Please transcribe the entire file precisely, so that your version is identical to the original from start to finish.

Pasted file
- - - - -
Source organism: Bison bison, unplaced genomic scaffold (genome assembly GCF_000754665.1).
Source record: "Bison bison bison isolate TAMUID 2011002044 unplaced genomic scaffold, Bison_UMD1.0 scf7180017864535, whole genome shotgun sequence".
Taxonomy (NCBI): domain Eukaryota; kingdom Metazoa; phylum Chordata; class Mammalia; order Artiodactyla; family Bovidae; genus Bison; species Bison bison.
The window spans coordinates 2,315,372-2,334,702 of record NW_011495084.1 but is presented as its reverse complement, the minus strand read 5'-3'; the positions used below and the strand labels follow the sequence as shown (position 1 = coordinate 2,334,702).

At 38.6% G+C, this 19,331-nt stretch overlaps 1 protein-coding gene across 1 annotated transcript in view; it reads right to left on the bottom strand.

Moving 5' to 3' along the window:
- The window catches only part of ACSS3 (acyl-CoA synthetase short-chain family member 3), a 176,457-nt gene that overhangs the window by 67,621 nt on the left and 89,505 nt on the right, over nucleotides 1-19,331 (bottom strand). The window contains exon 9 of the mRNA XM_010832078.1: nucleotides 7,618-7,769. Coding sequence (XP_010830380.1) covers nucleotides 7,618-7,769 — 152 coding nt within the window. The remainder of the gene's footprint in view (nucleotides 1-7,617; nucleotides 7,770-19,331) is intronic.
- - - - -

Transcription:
Source organism: Bison bison, unplaced genomic scaffold (genome assembly GCF_000754665.1).
Source record: "Bison bison bison isolate TAMUID 2011002044 unplaced genomic scaffold, Bison_UMD1.0 scf7180017864535, whole genome shotgun sequence".
Taxonomy (NCBI): domain Eukaryota; kingdom Metazoa; phylum Chordata; class Mammalia; order Artiodactyla; family Bovidae; genus Bison; species Bison bison.
The window spans coordinates 2,315,372-2,334,702 of record NW_011495084.1 but is presented as its reverse complement, the minus strand read 5'-3'; the positions used below and the strand labels follow the sequence as shown (position 1 = coordinate 2,334,702).

At 38.6% G+C, this 19,331-nt stretch overlaps 1 protein-coding gene across 1 annotated transcript in view; it reads right to left on the bottom strand.

Moving 5' to 3' along the window:
- The window catches only part of ACSS3 (acyl-CoA synthetase short-chain family member 3), a 176,457-nt gene that overhangs the window by 67,621 nt on the left and 89,505 nt on the right, over nucleotides 1-19,331 (bottom strand). The window contains exon 9 of the mRNA XM_010832078.1: nucleotides 7,618-7,769. Coding sequence (XP_010830380.1) covers nucleotides 7,618-7,769 — 152 coding nt within the window. The remainder of the gene's footprint in view (nucleotides 1-7,617; nucleotides 7,770-19,331) is intronic.